Does being overweight stunt growth?
Does being overweight have an effect on height growth in children and young adults? Do fat children grow taller or shorter than their slimmer counterparts? These are very important questions to many young people and parents.
Before we talk about the most recent research, let’s go over some of the reasons why an overweight child may or may not grow tall. One popular notion is that the excess fat on their body “drags them down” and prevents bones from growing vertically. But if you read the question about weightlifting and height, you would find this theory unlikely to hold grounds. Others believe that more fat means better nutrition, and nutrition means better growth and taller children. Another more scientifically-involved reason why weight may affect growth is estrogen levels. Fat is known to convert certain hormones into estrogen. It is theorized that excess estrogen causes girls to hit puberty early, which makes them to go through early but shortened growth spurt. The results are shorter stature as adult women.
Regardless of what theory is popular, there is a vibe in the scientific community to want to prove that fat people are shorter so the public can be convinced that being overweight is unhealthy.
The kicker is… being overweight generally does not stunt height growth. In fact, fat children are taller, at least at the very beginning. The most recent research on this topic found that overweight children tend to be taller than their peers between 9 to 13 years of age. After that, the gap in height begin to disappear. By the time these children become adults, they are neither shorter or taller than people of regular weight.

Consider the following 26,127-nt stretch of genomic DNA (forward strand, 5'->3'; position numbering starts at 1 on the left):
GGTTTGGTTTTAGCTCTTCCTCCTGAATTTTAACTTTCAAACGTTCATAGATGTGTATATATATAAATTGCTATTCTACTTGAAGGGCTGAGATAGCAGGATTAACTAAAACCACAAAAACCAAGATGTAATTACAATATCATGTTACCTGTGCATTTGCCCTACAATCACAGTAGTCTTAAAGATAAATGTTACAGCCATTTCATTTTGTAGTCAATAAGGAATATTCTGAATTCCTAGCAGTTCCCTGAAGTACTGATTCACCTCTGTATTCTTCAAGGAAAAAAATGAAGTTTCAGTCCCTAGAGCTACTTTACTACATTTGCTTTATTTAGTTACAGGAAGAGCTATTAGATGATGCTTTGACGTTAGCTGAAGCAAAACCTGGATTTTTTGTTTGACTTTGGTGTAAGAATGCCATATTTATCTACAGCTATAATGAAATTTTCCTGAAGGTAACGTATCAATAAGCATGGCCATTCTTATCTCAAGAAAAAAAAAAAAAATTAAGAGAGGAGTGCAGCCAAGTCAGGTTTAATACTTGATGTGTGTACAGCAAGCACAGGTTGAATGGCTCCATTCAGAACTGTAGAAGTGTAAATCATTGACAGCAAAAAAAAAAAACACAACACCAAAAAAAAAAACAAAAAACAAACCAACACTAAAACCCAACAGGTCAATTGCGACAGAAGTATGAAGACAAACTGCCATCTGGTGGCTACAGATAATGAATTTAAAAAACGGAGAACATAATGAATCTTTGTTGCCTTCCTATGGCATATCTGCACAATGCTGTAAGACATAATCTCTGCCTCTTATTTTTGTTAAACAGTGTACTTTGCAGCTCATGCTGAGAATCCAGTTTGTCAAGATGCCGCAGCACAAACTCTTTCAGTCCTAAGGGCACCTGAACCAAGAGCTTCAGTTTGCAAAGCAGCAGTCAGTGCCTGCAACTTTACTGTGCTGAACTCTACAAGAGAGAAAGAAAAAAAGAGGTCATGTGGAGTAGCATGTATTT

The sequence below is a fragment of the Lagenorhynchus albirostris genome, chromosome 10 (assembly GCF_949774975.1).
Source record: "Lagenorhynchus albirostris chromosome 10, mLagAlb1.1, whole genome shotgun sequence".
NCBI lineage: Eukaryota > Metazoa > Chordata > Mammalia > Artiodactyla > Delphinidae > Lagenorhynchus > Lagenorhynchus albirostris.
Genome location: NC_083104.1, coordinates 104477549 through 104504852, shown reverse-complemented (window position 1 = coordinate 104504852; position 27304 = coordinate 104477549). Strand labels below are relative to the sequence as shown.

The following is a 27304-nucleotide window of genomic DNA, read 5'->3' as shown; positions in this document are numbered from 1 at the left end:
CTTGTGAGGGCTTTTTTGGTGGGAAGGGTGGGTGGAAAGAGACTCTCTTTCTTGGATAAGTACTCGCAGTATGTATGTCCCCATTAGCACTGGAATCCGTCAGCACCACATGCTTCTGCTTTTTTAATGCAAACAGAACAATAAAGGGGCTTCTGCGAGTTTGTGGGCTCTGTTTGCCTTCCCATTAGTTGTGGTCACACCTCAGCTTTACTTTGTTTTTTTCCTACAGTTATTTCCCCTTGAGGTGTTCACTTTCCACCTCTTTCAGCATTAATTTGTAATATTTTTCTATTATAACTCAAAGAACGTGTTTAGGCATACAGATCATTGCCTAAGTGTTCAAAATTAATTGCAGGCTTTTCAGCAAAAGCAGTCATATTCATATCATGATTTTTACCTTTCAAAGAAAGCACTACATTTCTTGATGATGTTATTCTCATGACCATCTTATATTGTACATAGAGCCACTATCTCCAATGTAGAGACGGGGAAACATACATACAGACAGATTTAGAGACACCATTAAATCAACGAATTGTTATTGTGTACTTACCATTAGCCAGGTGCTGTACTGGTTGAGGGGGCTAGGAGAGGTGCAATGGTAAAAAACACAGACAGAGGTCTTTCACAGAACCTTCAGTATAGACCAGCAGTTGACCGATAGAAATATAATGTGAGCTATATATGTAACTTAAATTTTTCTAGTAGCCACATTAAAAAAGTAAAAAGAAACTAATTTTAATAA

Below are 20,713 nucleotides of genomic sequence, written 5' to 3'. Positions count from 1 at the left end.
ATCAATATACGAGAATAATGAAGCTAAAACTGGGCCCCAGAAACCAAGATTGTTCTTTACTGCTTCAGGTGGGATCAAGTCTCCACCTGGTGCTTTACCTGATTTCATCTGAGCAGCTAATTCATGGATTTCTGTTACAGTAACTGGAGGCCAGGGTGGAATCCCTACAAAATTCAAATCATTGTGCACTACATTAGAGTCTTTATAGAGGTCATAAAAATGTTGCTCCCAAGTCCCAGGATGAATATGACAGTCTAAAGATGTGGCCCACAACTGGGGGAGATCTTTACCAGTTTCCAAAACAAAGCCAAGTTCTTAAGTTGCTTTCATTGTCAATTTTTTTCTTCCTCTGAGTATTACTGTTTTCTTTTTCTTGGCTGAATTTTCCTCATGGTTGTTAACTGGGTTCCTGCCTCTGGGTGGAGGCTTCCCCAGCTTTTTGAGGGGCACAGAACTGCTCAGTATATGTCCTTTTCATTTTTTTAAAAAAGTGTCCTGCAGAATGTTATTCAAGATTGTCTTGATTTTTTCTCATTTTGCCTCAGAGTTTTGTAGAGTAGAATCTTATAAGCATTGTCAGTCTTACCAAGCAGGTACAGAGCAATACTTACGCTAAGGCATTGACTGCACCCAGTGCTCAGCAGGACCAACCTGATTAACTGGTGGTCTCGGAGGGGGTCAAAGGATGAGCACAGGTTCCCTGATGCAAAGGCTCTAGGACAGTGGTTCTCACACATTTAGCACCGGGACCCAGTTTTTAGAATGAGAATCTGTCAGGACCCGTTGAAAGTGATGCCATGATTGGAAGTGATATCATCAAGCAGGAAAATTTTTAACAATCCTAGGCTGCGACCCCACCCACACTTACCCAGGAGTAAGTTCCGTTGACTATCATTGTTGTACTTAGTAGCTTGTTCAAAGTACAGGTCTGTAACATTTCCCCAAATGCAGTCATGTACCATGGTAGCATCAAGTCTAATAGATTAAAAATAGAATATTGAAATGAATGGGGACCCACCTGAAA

So there, overweight children will generally not become shorter than their normal weight peers. However, it is important to keep in mind that being overweight is associated with higher rates of diabetes, heart disease, and other medical problems. Also, some rare deformities may occur in overweight and young individuals and cause shorter height. Blout disease is a bow legged deformity likely caused by morbid obesity, in which heavy body weight bends the tibia. Slipped capital femoral epiphysis, which is basically a fracture in the hip, is also caused by obesity in a young child.